Plus: How to use them, where to store them, and how long dried spices last.
We introduced dried spices to our Marketplace months ago and have been eagerly awaiting the day we could get our hands on another batch of organic spices. Enter our newest rescue: Vive Organic Spices.
Vive Organic Spices were created exclusively for a large retailer that ended up not needing them. Instead of letting them go to waste, we worked closely with the supplier to scoop them up. A variety of dried spices at your disposal is one of the easiest ways to elevate your cooking—whether that’s a dash of oregano to your pizza sauce or a pinch of cinnamon as the secret ingredient in your dry rubs.
The Ratio Rule
We’re huge fans of using fresh herbs whenever we can. But if you don’t have fresh, you can always substitute the dried version. With one big caveat: Dried spices are more pungent than their fresh counterparts so a little goes a long way. We recommend the tablespoon to teaspoon ratio. Any time a recipe calls for 1 tablespoon of fresh herbs, use just 1 teaspoon of the dried version. It’s not the case for all spices—see below—but pretty standard when using dried versions of fresh.
How to Store Dried Spices
Spices deteriorate when exposed to sunlight, heat, and moisture. Keep them in a cool, dry, and dark place. Preferably a cabinet, pantry, or drawer away from a window or the oven.
Whole spices and herbs, like bay leaves and seeds, can last 1 to 2 years under proper conditions. Ground spices and herbs will generally last 1 year. How to tell if your spices are going bad? If they look faded and have lost its distinct aroma.
Though this batch of organic spices from Vive Organics will arrive in plastic containers, that might not be the case for all of our herbs forever. If you do receive or purchase a pouch of spices, after you open them, immediately transfer them to an airtight and resealable glass or plastic jar. A dark glass jar, like amber, is ideal, but as long as spices are stored in an airtight container away from heat and moisture, spices should last up to 12 months.
The sweet flavor of basil is more concentrated when dried. We like to use it instead of fresh in slowly simmered recipes, like marinara sauce. Use a 2:1 ratio of fresh to dried in recipes.
Ground Cayenne Pepper
Cayenne peppers are thought to be at least 10 times hotter than jalapenos, so use sparingly in garlicky sauces, braised meat, or even sprinkled over fresh ginger juice with lemon.
The warm, earthy, and sweet flavor of cinnamon is surprisingly versatile, even beyond the world of baking. Use it to flavor coffee, steak rubs, chilis, and curries.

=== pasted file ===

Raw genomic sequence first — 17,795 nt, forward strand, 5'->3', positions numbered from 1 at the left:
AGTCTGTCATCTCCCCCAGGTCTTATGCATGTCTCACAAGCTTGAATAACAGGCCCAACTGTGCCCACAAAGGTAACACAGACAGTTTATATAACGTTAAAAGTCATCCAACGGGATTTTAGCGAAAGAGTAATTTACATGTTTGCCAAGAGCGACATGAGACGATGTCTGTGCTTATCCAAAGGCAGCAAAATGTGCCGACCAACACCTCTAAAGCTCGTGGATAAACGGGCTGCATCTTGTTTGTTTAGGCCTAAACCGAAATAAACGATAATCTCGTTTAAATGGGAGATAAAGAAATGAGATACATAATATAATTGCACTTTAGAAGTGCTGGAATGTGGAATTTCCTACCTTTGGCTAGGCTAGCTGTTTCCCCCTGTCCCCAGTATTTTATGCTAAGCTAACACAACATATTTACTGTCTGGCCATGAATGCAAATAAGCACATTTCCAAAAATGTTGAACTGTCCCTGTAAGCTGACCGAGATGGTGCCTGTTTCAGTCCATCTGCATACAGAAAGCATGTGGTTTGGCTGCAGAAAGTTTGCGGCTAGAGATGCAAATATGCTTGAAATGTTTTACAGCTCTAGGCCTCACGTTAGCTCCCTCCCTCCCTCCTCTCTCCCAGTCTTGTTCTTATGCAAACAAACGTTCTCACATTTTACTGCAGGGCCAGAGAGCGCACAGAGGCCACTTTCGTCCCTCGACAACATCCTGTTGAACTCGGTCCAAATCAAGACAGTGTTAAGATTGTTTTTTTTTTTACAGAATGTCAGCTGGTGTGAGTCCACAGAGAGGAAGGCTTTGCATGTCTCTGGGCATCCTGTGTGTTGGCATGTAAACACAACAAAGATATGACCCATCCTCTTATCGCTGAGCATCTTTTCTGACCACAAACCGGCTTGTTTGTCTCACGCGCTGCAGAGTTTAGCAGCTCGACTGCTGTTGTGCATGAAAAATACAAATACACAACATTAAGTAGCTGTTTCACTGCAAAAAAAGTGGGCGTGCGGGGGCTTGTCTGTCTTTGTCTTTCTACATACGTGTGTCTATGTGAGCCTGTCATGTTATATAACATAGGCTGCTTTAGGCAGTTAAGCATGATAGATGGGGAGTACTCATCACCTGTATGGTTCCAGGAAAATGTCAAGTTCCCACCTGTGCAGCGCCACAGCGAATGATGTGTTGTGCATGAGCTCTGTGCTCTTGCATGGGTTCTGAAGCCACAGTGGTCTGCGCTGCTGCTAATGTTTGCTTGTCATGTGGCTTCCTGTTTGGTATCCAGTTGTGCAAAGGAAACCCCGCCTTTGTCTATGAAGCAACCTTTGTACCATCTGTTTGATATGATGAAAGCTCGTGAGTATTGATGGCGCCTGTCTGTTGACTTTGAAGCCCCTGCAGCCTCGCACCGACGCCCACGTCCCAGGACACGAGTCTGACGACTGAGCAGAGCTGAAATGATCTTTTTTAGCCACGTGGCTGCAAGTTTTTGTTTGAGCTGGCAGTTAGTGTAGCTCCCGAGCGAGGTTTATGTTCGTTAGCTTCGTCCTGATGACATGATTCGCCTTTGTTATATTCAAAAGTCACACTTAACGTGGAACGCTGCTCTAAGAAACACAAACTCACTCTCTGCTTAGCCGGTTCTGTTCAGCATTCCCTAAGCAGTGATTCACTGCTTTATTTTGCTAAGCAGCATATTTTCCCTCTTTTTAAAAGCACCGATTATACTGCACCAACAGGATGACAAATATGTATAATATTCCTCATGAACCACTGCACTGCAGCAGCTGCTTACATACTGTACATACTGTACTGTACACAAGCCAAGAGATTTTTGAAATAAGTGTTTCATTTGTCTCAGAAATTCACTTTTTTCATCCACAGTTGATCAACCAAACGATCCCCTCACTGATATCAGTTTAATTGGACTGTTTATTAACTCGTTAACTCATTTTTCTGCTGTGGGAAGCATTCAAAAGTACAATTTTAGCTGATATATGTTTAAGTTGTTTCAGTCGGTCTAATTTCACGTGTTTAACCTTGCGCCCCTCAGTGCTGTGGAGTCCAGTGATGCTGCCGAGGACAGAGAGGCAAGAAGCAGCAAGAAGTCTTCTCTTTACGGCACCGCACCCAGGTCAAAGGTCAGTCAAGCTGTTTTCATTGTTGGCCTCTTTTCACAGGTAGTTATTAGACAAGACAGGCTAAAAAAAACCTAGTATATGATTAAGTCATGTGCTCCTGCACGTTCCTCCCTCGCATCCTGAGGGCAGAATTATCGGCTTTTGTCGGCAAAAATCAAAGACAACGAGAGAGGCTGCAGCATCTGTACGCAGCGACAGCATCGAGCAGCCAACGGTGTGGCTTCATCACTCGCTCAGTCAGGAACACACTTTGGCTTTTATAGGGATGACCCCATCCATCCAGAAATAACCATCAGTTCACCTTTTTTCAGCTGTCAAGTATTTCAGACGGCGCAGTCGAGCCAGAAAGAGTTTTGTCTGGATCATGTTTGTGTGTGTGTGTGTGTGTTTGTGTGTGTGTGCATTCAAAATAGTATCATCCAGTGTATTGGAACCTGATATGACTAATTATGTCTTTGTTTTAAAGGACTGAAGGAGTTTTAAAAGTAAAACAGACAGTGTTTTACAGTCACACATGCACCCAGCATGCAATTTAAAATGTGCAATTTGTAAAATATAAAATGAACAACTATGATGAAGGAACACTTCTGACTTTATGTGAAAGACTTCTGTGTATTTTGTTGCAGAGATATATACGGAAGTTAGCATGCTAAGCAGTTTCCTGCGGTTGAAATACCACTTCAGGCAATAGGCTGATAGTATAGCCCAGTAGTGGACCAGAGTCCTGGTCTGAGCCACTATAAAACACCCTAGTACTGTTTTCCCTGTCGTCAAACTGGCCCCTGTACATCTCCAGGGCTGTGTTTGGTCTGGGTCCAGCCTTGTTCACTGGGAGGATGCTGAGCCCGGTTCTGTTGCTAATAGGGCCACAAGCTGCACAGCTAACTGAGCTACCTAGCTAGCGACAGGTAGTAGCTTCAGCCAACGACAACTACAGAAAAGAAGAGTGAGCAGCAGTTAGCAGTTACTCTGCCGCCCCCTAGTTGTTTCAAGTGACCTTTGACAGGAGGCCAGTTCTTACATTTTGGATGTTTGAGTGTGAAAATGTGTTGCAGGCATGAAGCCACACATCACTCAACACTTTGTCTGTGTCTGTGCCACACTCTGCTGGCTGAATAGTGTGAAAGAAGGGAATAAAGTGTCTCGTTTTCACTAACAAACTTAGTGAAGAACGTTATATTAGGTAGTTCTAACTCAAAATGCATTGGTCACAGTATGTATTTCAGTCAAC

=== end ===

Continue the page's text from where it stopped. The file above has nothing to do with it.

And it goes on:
Crushed Red Pepper
Crushed red pepper flakes are a combination of ground red chilies and their seeds. Sprinkle for added heat and depth of flavor on everything from Italian classics like pizza and pasta to everyday soups and salads.
This pungent spice, ground from cumin seeds, is most commonly called for in Mexican and Indian foods. It’s a very light orange color with a smoky, earthy flavor profile.
Garlic granules are garlic cloves that’ve been peeled, minced, dried, and ground. The consistency is more crystallized and not as fine as a powder. Use half a teaspoon of granules for every fresh clove of garlic in your recipes.
Ground ginger is more potent in its dried form than fresh. Just a tiny bit will add a sweet, peppery warmth to baked goods like molasses cookies or savory dishes like chicken curry. Use one eighth of a teaspoon ground ginger for every one tablespoon of fresh ginger in your recipes.
Dried oregano is a light- to mossy-green color and tastes pungent, earthy, and a little like mint. You can substitute 1:1 ground to fresh ratio in any recipe. So use 1 teaspoon of dried oregano that calls for 1 tablespoon of fresh.
Paprika is a versatile spice made of dried and ground chili peppers. Typically mild, it can range in flavor from sweet to smoky and sometimes have a light kick.
Turmeric is an aromatic and earthy spice closely related to ginger. You don’t need much to go a long way, as it can transform your dish’s flavors and colors with just a pinch. It’s commonly used in soups, stews, and curries, but can provide a lovely golden contrast in baked goods and milky tea lattes.